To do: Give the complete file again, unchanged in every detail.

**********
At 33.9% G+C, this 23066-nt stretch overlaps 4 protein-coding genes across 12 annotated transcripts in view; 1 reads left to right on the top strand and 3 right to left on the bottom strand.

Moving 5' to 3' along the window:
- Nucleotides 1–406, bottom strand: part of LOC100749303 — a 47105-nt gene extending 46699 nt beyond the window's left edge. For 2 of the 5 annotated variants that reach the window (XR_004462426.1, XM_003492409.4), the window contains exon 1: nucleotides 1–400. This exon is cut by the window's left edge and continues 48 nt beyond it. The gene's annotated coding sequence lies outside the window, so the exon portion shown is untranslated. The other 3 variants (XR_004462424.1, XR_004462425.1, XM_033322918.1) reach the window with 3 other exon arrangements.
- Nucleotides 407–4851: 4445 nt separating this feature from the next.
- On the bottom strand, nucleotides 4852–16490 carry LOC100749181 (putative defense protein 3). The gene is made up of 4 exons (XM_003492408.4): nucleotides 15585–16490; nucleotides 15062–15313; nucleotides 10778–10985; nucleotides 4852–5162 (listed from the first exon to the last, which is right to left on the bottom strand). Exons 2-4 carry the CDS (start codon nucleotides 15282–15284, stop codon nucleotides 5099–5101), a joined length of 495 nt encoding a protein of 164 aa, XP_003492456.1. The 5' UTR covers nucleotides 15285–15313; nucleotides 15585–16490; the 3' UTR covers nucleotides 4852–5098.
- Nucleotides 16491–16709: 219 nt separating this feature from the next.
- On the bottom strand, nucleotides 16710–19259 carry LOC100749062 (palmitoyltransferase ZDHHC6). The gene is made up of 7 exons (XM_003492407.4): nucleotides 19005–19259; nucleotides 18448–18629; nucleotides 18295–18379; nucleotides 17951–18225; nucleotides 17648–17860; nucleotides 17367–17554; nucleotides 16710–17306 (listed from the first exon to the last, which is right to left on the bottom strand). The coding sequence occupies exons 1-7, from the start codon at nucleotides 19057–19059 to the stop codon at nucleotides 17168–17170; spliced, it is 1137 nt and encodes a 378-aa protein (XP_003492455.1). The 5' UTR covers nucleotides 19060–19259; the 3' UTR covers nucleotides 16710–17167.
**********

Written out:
At 33.9% G+C, this 23066-nt stretch overlaps 4 protein-coding genes across 12 annotated transcripts in view; 1 reads left to right on the top strand and 3 right to left on the bottom strand.

Moving 5' to 3' along the window:
- Nucleotides 1–406, bottom strand: part of LOC100749303 — a 47105-nt gene extending 46699 nt beyond the window's left edge. For 2 of the 5 annotated variants that reach the window (XR_004462426.1, XM_003492409.4), the window contains exon 1: nucleotides 1–400. This exon is cut by the window's left edge and continues 48 nt beyond it. The gene's annotated coding sequence lies outside the window, so the exon portion shown is untranslated. The other 3 variants (XR_004462424.1, XR_004462425.1, XM_033322918.1) reach the window with 3 other exon arrangements.
- Nucleotides 407–4851: 4445 nt separating this feature from the next.
- On the bottom strand, nucleotides 4852–16490 carry LOC100749181 (putative defense protein 3). The gene is made up of 4 exons (XM_003492408.4): nucleotides 15585–16490; nucleotides 15062–15313; nucleotides 10778–10985; nucleotides 4852–5162 (listed from the first exon to the last, which is right to left on the bottom strand). Exons 2-4 carry the CDS (start codon nucleotides 15282–15284, stop codon nucleotides 5099–5101), a joined length of 495 nt encoding a protein of 164 aa, XP_003492456.1. The 5' UTR covers nucleotides 15285–15313; nucleotides 15585–16490; the 3' UTR covers nucleotides 4852–5098.
- Nucleotides 16491–16709: 219 nt separating this feature from the next.
- On the bottom strand, nucleotides 16710–19259 carry LOC100749062 (palmitoyltransferase ZDHHC6). The gene is made up of 7 exons (XM_003492407.4): nucleotides 19005–19259; nucleotides 18448–18629; nucleotides 18295–18379; nucleotides 17951–18225; nucleotides 17648–17860; nucleotides 17367–17554; nucleotides 16710–17306 (listed from the first exon to the last, which is right to left on the bottom strand). The coding sequence occupies exons 1-7, from the start codon at nucleotides 19057–19059 to the stop codon at nucleotides 17168–17170; spliced, it is 1137 nt and encodes a 378-aa protein (XP_003492455.1). The 5' UTR covers nucleotides 19060–19259; the 3' UTR covers nucleotides 16710–17167.